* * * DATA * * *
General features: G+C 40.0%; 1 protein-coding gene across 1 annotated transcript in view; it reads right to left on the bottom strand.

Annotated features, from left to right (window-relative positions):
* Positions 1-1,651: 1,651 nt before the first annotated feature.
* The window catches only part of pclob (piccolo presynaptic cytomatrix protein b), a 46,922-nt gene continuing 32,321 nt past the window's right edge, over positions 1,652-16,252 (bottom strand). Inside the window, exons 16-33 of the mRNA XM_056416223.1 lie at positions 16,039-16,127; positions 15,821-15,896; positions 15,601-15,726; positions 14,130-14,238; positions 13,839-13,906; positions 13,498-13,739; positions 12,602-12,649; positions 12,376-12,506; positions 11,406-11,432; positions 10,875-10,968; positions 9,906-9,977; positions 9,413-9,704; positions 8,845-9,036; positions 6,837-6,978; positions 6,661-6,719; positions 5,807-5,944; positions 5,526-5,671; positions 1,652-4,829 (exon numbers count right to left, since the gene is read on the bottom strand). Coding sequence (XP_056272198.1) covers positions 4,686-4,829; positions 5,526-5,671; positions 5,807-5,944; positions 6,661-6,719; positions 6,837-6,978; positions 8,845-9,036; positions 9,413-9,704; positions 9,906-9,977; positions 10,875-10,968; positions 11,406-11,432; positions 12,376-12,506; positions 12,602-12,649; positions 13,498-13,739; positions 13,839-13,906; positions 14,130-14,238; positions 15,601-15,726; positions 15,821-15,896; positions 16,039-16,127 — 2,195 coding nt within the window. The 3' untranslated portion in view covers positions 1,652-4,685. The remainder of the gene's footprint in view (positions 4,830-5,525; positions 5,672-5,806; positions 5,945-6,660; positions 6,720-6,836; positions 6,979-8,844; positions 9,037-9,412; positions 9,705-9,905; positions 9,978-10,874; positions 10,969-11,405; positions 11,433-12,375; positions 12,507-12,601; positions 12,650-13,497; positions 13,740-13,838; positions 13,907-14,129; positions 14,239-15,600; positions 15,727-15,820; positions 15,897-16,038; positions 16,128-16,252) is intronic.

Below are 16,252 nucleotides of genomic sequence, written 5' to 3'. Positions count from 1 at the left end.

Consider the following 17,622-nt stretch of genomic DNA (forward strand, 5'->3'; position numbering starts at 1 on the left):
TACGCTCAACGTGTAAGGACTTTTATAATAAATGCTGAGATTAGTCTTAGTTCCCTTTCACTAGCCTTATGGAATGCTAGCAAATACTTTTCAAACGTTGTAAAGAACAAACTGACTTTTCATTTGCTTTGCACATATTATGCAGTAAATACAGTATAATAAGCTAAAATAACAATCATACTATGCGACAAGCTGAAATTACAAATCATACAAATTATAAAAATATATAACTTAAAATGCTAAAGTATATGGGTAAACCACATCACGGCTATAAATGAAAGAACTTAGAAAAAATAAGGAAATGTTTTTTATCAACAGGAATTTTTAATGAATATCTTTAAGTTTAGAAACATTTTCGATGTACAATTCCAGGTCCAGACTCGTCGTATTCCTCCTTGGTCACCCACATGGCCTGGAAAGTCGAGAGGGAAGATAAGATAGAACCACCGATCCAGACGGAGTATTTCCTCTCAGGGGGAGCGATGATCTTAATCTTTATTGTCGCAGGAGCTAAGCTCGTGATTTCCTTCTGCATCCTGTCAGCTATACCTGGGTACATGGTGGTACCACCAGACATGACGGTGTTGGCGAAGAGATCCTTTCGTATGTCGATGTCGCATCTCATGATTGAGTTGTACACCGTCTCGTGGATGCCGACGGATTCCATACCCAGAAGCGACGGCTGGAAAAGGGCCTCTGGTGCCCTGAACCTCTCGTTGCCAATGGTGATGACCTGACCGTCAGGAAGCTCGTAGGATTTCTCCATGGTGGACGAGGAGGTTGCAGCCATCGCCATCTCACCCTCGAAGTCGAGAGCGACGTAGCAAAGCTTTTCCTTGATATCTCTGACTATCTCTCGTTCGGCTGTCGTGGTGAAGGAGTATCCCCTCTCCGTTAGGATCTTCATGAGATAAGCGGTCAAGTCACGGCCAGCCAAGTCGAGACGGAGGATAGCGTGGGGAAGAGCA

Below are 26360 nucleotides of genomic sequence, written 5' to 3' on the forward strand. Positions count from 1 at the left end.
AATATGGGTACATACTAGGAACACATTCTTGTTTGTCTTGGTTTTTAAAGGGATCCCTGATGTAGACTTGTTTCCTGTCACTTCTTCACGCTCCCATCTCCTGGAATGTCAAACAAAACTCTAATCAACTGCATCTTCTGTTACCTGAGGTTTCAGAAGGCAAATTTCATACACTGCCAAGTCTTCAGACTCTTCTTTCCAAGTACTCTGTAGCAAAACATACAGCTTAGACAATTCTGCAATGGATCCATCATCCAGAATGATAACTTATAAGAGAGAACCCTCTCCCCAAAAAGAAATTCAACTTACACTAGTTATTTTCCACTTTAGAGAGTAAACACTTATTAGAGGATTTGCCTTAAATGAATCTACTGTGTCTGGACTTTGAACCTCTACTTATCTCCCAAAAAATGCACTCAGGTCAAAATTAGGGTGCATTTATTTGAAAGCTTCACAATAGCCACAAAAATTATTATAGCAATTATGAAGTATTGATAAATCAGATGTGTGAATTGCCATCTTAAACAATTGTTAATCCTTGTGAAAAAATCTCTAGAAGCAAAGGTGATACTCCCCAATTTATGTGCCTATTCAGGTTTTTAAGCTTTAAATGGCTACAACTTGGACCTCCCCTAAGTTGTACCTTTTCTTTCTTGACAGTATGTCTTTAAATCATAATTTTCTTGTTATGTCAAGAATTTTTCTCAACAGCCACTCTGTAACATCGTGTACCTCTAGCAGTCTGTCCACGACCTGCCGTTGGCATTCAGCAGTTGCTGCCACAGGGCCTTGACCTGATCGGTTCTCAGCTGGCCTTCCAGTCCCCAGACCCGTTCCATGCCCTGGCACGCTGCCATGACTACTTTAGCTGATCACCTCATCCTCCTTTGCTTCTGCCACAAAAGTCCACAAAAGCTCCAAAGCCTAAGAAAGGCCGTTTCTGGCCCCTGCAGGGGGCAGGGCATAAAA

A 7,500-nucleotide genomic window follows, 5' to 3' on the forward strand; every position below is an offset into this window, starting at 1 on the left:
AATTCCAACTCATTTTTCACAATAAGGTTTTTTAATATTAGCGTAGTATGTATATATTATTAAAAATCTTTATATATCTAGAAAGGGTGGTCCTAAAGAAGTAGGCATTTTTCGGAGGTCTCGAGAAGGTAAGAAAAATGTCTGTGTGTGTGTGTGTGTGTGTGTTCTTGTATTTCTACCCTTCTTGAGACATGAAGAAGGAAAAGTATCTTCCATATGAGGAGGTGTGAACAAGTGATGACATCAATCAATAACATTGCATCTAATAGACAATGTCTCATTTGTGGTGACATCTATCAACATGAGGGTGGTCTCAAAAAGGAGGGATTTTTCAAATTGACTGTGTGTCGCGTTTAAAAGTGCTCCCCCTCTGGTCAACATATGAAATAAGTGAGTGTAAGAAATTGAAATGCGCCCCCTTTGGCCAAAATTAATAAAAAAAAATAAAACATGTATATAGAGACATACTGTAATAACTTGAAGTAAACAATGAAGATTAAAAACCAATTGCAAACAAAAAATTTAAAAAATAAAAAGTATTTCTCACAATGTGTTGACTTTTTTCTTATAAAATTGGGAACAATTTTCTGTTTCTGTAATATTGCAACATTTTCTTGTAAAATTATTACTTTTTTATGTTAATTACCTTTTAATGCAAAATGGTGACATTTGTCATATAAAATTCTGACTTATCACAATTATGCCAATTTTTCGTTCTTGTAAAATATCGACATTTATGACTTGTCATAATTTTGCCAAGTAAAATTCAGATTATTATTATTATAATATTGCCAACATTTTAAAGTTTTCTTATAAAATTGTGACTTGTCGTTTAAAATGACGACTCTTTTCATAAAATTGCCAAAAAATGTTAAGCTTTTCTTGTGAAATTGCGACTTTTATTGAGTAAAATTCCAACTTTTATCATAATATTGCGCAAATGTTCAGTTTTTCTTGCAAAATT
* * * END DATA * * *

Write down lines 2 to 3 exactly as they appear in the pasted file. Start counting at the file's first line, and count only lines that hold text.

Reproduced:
Annotated features, from left to right (window-relative positions):
* Positions 1-1,651: 1,651 nt before the first annotated feature.